How To Maximize the Writer’s Conference Experience by Cherise Fisher

A writer’s recipe for success in publishing is 20% talent, 40% preparedness, 35% networking, and 5% luck. This is an unscientific conclusion, but true nevertheless. A strong writer’s conference is designed to improve preparedness and create an environment for networking. So if you want to make the leap from writer to author, attending a good writer’s conference is money well spent. So how does a person go about maximizing the writer’s conference experience?

Look for a conference that suits your needs.

Self assessment is a key life skill. Where are you lacking? Are you an MFA student who has spent years working on your novel with prestigious writing mentors but have no clue as to how to market yourself? Opportunities to network with editors and agents will be important for you. Are you a lawyer by day and an avid romance writer by night? You might want a conference with workshops that can help develop your talent. Are you an expert in your field but know nothing about publishing? You might need basic information about first steps. The ideal writer’s conference for you will be one that suits your needs and fits your interests.

Know what you bring to the table.

Depending on where you are in your writing journey, you might have a full manuscript, a cover letter, a proposal, a synopsis, or some combination of all of these. Just be clear about what you are prepared to share. But do share something. I never understand why a person will come to a conference, sit down with me, and then tell me that they will send something to me in a couple of months. You should have something to email an editor within 24 hours (provided he or she has asked for it).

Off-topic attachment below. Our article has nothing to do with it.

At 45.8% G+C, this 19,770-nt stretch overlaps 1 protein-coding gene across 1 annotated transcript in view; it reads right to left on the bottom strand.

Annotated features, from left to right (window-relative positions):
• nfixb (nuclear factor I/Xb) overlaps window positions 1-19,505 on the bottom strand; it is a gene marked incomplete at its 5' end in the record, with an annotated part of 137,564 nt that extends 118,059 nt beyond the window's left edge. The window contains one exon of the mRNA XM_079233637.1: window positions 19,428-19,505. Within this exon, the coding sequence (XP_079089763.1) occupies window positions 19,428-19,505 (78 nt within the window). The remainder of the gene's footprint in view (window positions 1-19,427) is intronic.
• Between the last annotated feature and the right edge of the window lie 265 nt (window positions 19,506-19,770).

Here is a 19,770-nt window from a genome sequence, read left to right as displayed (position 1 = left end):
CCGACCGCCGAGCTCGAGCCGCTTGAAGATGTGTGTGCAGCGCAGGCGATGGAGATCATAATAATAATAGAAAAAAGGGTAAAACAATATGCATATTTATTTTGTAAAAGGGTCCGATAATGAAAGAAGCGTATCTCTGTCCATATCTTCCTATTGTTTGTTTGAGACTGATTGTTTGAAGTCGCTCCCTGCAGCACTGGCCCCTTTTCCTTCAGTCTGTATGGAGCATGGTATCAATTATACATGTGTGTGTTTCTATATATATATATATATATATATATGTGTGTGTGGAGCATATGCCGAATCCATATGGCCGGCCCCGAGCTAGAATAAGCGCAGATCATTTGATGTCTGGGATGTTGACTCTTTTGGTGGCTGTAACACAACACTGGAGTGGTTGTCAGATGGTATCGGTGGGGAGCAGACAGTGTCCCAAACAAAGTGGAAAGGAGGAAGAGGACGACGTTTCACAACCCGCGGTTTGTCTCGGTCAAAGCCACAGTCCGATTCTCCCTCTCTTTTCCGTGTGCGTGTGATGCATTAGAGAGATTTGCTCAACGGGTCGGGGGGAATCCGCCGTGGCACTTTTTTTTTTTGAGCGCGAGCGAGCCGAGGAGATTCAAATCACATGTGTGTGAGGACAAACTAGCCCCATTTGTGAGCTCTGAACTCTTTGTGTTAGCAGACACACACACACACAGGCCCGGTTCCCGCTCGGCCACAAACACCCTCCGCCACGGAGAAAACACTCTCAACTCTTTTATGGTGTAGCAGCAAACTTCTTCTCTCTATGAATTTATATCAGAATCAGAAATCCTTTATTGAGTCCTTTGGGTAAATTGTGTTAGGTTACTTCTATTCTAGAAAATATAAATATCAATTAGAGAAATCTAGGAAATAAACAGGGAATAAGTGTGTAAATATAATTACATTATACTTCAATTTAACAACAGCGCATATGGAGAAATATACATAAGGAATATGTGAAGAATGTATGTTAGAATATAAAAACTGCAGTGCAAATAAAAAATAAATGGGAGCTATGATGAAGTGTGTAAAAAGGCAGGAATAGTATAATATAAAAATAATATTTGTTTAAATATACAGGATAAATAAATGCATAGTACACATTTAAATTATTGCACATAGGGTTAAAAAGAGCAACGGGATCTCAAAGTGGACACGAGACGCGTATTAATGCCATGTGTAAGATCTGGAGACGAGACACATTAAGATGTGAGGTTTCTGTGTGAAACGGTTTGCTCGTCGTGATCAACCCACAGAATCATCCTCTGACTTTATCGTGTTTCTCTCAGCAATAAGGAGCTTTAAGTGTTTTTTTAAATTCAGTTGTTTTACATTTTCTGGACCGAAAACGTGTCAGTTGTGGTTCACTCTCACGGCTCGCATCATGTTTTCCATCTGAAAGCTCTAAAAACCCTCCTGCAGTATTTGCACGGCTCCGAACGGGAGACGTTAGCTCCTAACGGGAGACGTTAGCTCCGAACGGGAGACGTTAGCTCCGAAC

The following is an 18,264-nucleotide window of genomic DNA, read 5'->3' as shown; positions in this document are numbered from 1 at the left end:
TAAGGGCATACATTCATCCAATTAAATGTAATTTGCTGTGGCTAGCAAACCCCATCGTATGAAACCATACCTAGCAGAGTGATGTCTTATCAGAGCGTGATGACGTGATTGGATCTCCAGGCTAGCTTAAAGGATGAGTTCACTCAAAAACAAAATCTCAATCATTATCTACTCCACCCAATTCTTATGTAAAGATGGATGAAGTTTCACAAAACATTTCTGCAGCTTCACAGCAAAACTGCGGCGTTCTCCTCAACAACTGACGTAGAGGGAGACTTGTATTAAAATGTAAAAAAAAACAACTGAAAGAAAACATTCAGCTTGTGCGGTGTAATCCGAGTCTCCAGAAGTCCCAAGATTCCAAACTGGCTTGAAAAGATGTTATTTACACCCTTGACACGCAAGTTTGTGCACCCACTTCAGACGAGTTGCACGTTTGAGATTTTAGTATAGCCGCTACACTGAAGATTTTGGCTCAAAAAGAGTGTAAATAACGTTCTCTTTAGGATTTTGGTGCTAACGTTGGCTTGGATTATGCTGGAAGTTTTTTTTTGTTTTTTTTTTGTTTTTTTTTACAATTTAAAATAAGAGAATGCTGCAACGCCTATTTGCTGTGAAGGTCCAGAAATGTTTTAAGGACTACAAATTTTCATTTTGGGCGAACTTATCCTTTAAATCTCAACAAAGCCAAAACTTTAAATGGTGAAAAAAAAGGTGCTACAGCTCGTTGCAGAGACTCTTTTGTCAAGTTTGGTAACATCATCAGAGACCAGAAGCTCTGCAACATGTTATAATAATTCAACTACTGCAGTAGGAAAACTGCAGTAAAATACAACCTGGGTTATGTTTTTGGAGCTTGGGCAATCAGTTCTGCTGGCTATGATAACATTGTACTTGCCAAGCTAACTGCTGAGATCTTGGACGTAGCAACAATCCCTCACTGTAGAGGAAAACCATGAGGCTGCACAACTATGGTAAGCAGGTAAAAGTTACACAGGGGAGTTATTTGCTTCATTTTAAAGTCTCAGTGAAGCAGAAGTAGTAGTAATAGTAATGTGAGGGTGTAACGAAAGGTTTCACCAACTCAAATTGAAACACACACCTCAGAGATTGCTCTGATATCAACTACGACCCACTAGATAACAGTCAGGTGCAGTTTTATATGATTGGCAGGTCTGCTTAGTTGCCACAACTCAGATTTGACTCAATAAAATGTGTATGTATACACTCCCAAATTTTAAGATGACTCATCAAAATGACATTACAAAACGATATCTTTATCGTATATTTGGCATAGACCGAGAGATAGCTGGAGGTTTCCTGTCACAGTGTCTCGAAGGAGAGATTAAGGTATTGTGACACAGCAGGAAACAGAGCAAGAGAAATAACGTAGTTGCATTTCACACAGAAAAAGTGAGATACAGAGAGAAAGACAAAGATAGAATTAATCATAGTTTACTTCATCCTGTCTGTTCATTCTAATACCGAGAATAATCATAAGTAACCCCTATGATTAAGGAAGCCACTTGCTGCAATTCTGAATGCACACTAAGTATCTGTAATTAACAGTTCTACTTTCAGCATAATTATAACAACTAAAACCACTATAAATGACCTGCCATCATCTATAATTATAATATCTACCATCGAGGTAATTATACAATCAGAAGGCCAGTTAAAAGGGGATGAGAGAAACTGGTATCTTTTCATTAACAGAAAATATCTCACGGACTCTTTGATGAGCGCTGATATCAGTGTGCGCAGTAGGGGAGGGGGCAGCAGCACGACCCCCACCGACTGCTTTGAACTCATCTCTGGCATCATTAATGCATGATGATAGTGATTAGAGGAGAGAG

And now I’m going to contradict myself: it’s also okay to not promise anyone anything. Your first conference might just be one where you soak up as much info as you can. The conference will be there next year and you can pour all of what you learned into your work and presentation for the next go round.

Know who is at the table.

Look at which presentations, panels and workshops you want to attend and research the participants. It’s flattering (and a smidge creepy) when I meet someone at a conference who can quote me from an article I wrote four years prior. In addition to the ego massage, the research time they put in makes it clear to me that they believe I’m the right person for their work.  When I’m sitting in front of someone whose work is not at all aligned with my interests, it’s a pitiful waste of time.

Be memorable.

You will meet many people at a writer’s conference. I risk sounding like your mother here, but first impressions are important. Dress smartly, give a good handshake, smile, sit up straight and/or lean in when we’re talking. Present your best self.  Bring business cards. They can be simple: name, number, email, perhaps website, title of your book, or your area of expertise.

Also, get your elevator pitch together. You have ninety seconds to communicate what you have and what you need. One time after a stimulating panel, a man came up to me to introduce himself. He explained that he had sent me a query a week before and then proceeded to tell me the plot of his novel, minute by minute. By the time I got through the third verse of Wham’s “Wake Me Up Before you Go-Go” (in my head, of course), I decided to relieve the long line behind him by gently putting my hand on his shoulder and asking, “Are you planning to recite the entire novel?” Don’t be this guy. Be succinct.

And finally, Breathe. You are in a community of like-minded people doing what is best for your journey. Enjoy the experience.

-Cherise